Lake County court security workers set to get raises
Security officers working in Lake County's courthouses are set to get pay raises under a long-overdue labor contract that could be approved next week.
The contract -- the first the employees have reached through collective bargaining -- is coming before the Lake County Board as members consider freezing their own pay and the pay of other countywide elected officials because of the financial struggles they anticipate will result from the coronavirus pandemic.
The county board's financial and administrative committee tentatively approved the pact Thursday. It calls for raises ranging from 2.25% to 3% each Dec. 1 -- the start of the county's fiscal year. The workers would get lump payments for prior earnings but would receive paychecks reflecting new pay rates moving forward, said John Light, Lake County's human resources director.
The deal on the table is between the union and the sheriff's office. That the pact took years to reach shouldn't be considered unusual, Light said.
"The first agreement normally takes longer to negotiate," he said.
Lake County has a main courthouse in Waukegan as well as branch courts in Mundelein, Round Lake Beach and Park City. A juvenile court operates near Vernon Hills, too.
Covering 51 employees, the contract is retroactive to April 2017 and runs through November 2022. The annual pay for court security officers ranges from approximately $44,597 to $68,504, Light said.
The salary increases are commensurate with those awarded to "other comparable groups," Light said.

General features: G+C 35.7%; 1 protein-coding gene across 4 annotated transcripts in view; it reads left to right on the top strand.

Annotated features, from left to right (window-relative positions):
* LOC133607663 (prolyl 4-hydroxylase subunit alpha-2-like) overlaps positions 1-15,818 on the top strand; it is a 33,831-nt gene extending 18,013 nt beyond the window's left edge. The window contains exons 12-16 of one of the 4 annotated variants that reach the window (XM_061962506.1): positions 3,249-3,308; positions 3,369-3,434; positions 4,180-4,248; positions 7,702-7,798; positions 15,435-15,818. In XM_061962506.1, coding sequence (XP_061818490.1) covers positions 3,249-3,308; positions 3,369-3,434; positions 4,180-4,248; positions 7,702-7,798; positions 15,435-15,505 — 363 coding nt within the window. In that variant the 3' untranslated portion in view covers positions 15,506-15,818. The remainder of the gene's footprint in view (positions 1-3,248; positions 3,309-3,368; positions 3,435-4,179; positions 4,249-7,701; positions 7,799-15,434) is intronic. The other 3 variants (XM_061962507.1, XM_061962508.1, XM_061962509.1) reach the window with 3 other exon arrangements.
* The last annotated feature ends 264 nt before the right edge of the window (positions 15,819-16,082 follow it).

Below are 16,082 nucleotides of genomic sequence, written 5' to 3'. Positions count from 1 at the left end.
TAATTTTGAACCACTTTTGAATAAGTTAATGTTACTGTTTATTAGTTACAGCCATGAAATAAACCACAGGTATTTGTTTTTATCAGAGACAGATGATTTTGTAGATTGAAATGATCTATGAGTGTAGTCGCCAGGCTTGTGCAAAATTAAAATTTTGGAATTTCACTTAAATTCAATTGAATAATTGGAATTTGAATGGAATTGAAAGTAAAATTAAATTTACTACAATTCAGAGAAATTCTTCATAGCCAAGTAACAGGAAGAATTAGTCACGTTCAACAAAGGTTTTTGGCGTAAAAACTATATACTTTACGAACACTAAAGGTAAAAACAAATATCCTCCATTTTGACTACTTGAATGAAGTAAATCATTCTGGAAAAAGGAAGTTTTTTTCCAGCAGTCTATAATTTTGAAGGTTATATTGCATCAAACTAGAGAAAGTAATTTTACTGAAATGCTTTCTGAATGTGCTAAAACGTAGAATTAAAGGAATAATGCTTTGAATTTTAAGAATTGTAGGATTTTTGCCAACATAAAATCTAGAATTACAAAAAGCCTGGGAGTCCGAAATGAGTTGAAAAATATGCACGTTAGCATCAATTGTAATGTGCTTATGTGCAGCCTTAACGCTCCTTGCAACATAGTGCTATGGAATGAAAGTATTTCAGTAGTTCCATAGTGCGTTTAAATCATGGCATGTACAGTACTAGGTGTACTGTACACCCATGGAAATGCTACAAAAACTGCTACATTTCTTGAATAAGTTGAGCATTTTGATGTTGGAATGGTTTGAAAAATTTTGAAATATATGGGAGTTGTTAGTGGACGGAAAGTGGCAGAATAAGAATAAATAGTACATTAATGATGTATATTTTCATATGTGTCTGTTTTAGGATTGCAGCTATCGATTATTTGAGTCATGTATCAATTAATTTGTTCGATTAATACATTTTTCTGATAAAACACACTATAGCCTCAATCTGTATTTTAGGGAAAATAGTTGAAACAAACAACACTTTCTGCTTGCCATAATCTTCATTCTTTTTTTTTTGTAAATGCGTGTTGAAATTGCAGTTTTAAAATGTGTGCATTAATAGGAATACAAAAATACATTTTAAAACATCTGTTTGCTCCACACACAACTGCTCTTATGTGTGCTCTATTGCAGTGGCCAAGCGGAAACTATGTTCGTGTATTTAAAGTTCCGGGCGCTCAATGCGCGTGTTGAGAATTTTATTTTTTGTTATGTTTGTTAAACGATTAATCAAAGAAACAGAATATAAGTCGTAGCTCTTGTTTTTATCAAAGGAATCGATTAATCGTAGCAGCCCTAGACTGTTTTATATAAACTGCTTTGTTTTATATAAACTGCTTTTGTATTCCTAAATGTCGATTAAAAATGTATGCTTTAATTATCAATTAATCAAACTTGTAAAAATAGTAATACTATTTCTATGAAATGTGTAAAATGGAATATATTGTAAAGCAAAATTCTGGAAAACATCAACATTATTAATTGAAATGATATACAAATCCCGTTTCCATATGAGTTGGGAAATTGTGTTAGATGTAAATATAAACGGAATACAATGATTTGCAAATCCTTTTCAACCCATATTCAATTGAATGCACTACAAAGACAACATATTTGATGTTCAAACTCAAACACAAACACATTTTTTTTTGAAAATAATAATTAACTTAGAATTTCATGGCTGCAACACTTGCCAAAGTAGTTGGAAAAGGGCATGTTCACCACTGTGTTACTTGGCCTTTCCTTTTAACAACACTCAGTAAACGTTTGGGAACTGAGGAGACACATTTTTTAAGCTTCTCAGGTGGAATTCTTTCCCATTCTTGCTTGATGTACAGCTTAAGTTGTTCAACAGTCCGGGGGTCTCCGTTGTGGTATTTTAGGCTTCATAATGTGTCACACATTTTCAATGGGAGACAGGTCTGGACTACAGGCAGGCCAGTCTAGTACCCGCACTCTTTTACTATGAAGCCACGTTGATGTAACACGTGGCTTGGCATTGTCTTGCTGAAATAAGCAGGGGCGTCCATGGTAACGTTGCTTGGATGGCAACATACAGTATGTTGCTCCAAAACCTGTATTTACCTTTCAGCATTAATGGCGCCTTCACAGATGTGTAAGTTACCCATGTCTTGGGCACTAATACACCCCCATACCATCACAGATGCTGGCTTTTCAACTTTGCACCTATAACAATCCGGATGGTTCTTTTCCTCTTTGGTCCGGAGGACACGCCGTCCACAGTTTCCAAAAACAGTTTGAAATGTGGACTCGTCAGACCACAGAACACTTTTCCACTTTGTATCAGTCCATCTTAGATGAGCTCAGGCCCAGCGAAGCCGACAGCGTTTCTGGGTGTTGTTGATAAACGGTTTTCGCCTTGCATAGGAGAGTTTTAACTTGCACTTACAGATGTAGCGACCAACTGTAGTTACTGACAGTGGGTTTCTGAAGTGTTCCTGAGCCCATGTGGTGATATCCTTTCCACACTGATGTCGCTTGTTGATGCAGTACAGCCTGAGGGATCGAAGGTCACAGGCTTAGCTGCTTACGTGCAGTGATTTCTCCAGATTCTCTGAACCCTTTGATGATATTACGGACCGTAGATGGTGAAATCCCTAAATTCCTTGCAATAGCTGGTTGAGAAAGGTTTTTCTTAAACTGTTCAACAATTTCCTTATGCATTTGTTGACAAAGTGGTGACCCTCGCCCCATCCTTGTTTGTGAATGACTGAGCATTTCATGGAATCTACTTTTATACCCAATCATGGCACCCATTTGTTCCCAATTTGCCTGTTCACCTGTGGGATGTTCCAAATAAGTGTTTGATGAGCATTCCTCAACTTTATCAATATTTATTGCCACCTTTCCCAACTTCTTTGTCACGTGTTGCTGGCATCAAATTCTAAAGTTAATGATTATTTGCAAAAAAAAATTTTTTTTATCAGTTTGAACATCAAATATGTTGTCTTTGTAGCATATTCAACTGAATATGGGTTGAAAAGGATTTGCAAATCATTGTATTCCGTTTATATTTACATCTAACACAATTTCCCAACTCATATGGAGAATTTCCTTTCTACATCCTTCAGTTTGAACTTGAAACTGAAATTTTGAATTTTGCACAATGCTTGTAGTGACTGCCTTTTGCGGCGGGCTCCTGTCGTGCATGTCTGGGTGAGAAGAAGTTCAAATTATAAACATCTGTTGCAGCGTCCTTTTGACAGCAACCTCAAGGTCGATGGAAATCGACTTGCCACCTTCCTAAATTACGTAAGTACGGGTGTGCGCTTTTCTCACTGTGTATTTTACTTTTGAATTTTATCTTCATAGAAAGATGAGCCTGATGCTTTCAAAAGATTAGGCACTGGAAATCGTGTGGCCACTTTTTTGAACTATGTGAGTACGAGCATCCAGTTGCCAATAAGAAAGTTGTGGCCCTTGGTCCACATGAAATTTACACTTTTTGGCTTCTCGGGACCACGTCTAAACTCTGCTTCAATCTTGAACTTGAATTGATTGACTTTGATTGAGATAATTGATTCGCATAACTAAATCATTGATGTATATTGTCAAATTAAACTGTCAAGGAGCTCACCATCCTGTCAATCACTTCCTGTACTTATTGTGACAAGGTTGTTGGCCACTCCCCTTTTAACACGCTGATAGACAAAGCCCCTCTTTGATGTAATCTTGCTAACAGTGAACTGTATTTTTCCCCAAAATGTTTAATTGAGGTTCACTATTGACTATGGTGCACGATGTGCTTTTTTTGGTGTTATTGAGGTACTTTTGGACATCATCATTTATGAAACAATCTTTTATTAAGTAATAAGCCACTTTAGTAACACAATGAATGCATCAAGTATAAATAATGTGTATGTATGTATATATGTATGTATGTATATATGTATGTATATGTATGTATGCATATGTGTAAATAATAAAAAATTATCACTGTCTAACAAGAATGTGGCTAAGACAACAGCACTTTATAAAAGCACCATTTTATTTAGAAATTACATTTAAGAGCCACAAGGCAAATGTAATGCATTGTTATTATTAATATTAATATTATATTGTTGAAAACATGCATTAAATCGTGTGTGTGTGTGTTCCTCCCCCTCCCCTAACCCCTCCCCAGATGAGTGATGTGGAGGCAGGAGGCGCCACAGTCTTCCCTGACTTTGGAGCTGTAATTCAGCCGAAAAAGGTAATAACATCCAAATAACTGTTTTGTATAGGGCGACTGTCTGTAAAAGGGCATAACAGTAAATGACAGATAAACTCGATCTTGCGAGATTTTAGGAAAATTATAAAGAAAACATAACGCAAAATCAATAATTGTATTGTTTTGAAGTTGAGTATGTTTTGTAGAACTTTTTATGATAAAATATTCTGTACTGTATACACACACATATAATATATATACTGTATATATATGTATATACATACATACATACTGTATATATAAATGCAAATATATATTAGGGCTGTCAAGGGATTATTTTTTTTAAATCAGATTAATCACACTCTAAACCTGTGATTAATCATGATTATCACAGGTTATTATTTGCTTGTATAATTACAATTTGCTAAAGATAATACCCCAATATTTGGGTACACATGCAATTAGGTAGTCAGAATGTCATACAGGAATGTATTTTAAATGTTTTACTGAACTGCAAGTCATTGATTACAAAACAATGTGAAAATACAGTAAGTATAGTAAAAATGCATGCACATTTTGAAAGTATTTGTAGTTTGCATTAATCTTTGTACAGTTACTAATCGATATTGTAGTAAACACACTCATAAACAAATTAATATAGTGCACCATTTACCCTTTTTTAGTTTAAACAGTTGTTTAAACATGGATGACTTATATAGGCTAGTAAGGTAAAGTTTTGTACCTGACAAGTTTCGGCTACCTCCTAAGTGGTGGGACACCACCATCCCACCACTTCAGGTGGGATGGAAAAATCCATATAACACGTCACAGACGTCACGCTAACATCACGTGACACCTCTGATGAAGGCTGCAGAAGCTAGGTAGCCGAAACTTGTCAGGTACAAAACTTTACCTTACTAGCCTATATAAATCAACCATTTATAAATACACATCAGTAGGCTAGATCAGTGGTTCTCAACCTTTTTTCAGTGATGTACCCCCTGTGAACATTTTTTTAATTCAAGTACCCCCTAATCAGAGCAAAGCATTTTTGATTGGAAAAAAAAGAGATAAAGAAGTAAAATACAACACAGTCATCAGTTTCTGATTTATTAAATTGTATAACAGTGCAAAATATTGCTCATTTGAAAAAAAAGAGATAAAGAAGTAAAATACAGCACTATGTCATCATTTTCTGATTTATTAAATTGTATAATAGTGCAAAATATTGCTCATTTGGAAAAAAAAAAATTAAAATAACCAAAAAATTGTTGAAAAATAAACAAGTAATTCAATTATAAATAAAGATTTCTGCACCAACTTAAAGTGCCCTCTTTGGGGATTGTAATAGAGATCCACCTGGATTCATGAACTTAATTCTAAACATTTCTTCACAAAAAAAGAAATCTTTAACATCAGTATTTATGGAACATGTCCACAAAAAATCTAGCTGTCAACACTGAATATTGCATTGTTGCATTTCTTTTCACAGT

The labor contract will be on the agenda when the county board meets remotely at 9 a.m. Tuesday. People can observe the meeting at lakecounty.tv/ and on Comcast's Channel 18.
Financial committee member Steve Carlson is concerned the raises may set an unaffordable precedent as county officials begin figuring out how the economic havoc being caused by the coronavirus pandemic will affect the county's budget.
"I don't know what we're going to do," the Gurnee-area Republican said. "It depends on how long it goes and how bad it gets."
County board members are considering freezing their own salaries and the salaries of the three countywide officials up for election this year because of the financial fallout from the pandemic.
The county board legally must establish salaries every other spring for its members and three countywide elected officials who are up for election that fall. They are the recorder of deeds, circuit court clerk and coroner.
If approved, the freezes would be in place for either the next two or next four years, depending on the term length of the affected offices.
The board could vote on the freezes in May.